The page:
Advocates of stricter restrictions on gun ownership believe they can notch new wins in state legislatures this year, after Republicans in some states signaled they would be willing to break with the National Rifle Association to support new rules, The Hill reports. Advocates cited Massachusetts and New Jersey, the first two states to ban bump stocks, the rifle modifications used by a gunman to murder dozens at a concert in Las Vegas last year. Both bills were passed by Democratic legislatures and signed by Republican governors. A bump stock ban won approval from a legislative committee in Virginia this week. Similar bills have been introduced in Pennsylvania, South Carolina, Indiana and Washington. “States are really taking the lead on banning these weapons in the face of Congressional inaction,” said Robin Lloyd of the Giffords Law Center to Prevent Gun Violence.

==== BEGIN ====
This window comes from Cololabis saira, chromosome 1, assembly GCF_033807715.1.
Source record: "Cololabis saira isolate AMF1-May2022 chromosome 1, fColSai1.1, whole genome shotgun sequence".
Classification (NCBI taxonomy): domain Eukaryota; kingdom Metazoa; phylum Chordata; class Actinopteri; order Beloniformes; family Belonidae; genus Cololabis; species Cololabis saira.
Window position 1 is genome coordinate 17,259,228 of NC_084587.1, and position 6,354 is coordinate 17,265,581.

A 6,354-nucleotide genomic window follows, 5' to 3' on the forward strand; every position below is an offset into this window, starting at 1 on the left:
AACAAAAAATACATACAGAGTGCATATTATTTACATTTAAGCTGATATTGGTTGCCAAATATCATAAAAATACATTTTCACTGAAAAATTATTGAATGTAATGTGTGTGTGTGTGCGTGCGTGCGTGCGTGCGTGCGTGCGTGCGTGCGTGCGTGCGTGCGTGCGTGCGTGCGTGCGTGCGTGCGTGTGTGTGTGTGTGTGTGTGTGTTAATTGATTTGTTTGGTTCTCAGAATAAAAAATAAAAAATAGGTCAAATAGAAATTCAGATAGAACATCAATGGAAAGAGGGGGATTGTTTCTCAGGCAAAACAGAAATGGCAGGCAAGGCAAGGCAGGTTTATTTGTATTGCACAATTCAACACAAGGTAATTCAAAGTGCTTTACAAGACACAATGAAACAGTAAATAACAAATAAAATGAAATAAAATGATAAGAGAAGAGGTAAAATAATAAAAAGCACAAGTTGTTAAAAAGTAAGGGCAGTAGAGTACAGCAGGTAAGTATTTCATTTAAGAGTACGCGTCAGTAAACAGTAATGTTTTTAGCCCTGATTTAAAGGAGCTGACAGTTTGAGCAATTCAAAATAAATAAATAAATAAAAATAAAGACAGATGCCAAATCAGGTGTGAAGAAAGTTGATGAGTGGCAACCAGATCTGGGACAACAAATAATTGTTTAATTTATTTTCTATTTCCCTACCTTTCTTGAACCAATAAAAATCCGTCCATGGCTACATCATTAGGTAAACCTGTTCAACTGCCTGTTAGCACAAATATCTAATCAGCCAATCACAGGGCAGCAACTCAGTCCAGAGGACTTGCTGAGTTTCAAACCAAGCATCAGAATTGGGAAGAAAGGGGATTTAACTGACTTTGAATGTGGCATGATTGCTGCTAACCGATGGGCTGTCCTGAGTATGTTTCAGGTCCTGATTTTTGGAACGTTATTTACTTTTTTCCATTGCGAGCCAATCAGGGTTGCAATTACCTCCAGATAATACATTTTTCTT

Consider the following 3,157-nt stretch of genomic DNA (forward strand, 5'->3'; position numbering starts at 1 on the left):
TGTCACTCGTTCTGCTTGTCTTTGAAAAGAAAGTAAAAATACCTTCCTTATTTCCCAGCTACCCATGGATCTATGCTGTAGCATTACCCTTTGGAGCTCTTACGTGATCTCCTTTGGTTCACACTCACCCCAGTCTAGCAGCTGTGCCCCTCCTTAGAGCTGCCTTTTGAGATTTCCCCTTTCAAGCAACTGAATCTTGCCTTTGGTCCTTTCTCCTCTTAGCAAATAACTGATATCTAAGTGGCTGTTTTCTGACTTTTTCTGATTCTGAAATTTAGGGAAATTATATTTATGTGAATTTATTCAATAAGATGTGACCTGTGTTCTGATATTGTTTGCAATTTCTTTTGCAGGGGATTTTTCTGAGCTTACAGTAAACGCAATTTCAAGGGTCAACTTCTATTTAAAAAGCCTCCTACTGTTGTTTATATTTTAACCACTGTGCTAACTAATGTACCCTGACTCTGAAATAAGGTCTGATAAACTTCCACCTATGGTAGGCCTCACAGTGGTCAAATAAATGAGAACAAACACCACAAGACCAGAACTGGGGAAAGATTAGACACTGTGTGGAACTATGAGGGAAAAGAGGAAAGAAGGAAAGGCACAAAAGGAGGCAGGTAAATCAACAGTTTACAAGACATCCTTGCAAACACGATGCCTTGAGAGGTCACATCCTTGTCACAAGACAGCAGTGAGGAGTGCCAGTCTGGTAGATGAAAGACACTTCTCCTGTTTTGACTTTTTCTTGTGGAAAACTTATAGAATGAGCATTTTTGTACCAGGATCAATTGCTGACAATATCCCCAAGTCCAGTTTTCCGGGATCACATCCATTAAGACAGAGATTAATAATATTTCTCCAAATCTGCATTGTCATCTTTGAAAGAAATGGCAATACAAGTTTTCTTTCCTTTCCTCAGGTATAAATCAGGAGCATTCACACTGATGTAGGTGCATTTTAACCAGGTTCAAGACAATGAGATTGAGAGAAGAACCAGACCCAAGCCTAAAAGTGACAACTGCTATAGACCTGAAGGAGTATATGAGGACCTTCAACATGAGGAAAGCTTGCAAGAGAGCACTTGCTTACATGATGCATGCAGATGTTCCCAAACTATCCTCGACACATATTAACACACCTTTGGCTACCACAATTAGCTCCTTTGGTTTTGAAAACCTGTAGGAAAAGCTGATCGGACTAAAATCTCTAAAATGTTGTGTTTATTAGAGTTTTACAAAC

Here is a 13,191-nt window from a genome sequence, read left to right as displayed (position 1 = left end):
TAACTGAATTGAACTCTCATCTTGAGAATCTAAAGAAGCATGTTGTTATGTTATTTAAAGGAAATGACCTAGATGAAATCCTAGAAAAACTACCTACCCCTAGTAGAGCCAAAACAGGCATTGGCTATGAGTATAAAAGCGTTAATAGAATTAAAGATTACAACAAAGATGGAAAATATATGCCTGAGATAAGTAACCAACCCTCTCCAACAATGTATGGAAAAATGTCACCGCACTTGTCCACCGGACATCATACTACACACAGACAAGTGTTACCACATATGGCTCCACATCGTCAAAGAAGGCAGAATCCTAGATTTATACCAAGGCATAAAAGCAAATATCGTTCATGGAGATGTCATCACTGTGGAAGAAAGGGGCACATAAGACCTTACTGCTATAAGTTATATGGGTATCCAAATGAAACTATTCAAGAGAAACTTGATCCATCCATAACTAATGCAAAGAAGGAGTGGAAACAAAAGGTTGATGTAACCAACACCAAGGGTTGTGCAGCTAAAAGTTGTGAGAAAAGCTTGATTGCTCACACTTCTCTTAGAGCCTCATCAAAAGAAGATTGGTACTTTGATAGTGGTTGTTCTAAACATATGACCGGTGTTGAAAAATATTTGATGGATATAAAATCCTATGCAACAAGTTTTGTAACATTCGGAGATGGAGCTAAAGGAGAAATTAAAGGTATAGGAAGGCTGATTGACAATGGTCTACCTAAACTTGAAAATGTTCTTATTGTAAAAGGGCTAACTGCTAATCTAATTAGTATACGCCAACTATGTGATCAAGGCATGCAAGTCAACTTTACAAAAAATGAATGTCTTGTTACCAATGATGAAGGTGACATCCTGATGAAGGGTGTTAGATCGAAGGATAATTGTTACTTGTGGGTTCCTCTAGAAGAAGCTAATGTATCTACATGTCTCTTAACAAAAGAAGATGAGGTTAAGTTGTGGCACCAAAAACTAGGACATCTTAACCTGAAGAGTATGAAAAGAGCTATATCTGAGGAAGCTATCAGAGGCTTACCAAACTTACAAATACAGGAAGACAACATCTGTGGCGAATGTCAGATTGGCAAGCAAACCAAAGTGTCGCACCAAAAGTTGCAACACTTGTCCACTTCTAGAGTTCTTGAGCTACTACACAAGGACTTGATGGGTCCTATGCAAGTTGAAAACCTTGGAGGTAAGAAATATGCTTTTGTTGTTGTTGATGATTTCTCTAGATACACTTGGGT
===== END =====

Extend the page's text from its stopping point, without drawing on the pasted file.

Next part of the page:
Legislators in several states have advanced measures that would prohibit those who pose a risk to themselves or others from possessing a firearm. One version would allow family members or law enforcement to petition for “extreme” risk protection orders, temporarily barring someone who poses a threat. Those measures passed in California, Washington and Oregon. Massachusetts lawmakers heard testimony on an extreme risk protection order bill, and New York legislators rolled out their version on Wednesday. New Jersey and Delaware are likely to take action this year. Another version of the prohibitions would ban those convicted of domestic abuse from possessing firearms. Twenty-five states and the District of Columbia have passed laws keeping guns away from domestic abusers. Gun rights advocates are pushing for legislation that would end requirements for permits to carry firearms in public. The measures, dubbed constitutional carry, have passed in 13 states so far.